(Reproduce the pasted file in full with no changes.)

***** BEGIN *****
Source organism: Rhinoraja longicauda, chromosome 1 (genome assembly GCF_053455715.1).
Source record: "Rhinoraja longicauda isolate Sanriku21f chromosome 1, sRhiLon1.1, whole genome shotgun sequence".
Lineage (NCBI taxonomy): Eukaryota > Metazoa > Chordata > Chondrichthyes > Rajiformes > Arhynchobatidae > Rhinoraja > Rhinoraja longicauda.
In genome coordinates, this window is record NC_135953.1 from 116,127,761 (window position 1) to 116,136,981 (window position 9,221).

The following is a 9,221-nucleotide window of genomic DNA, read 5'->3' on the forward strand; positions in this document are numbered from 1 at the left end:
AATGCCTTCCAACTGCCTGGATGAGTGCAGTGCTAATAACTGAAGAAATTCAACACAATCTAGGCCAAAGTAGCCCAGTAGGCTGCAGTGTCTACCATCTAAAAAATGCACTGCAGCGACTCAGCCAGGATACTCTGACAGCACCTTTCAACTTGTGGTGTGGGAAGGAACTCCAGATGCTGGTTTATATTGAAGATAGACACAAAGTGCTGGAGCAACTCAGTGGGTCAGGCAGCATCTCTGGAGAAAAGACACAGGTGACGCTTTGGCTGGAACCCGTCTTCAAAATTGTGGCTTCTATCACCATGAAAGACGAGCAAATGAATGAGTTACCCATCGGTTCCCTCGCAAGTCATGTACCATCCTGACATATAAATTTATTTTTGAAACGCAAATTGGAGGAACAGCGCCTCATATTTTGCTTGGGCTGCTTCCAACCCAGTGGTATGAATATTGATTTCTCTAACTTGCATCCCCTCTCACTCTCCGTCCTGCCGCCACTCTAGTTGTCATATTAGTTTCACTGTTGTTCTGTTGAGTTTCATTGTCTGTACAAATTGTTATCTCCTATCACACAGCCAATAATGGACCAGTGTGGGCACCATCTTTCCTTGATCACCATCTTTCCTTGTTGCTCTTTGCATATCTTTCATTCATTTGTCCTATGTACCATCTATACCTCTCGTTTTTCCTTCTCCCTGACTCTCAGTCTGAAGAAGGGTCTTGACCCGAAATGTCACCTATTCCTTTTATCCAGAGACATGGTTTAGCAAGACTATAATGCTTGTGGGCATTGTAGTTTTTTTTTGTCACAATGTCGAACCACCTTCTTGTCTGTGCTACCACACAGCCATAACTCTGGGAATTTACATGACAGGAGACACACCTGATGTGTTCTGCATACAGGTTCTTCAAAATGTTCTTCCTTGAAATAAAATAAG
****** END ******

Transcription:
Source organism: Rhinoraja longicauda, chromosome 1 (genome assembly GCF_053455715.1).
Source record: "Rhinoraja longicauda isolate Sanriku21f chromosome 1, sRhiLon1.1, whole genome shotgun sequence".
Lineage (NCBI taxonomy): Eukaryota > Metazoa > Chordata > Chondrichthyes > Rajiformes > Arhynchobatidae > Rhinoraja > Rhinoraja longicauda.
In genome coordinates, this window is record NC_135953.1 from 116,127,761 (window position 1) to 116,136,981 (window position 9,221).

The following is a 9,221-nucleotide window of genomic DNA, read 5'->3' on the forward strand; positions in this document are numbered from 1 at the left end:
AATGCCTTCCAACTGCCTGGATGAGTGCAGTGCTAATAACTGAAGAAATTCAACACAATCTAGGCCAAAGTAGCCCAGTAGGCTGCAGTGTCTACCATCTAAAAAATGCACTGCAGCGACTCAGCCAGGATACTCTGACAGCACCTTTCAACTTGTGGTGTGGGAAGGAACTCCAGATGCTGGTTTATATTGAAGATAGACACAAAGTGCTGGAGCAACTCAGTGGGTCAGGCAGCATCTCTGGAGAAAAGACACAGGTGACGCTTTGGCTGGAACCCGTCTTCAAAATTGTGGCTTCTATCACCATGAAAGACGAGCAAATGAATGAGTTACCCATCGGTTCCCTCGCAAGTCATGTACCATCCTGACATATAAATTTATTTTTGAAACGCAAATTGGAGGAACAGCGCCTCATATTTTGCTTGGGCTGCTTCCAACCCAGTGGTATGAATATTGATTTCTCTAACTTGCATCCCCTCTCACTCTCCGTCCTGCCGCCACTCTAGTTGTCATATTAGTTTCACTGTTGTTCTGTTGAGTTTCATTGTCTGTACAAATTGTTATCTCCTATCACACAGCCAATAATGGACCAGTGTGGGCACCATCTTTCCTTGATCACCATCTTTCCTTGTTGCTCTTTGCATATCTTTCATTCATTTGTCCTATGTACCATCTATACCTCTCGTTTTTCCTTCTCCCTGACTCTCAGTCTGAAGAAGGGTCTTGACCCGAAATGTCACCTATTCCTTTTATCCAGAGACATGGTTTAGCAAGACTATAATGCTTGTGGGCATTGTAGTTTTTTTTTGTCACAATGTCGAACCACCTTCTTGTCTGTGCTACCACACAGCCATAACTCTGGGAATTTACATGACAGGAGACACACCTGATGTGTTCTGCATACAGGTTCTTCAAAATGTTCTTCCTTGAAATAAAATAAG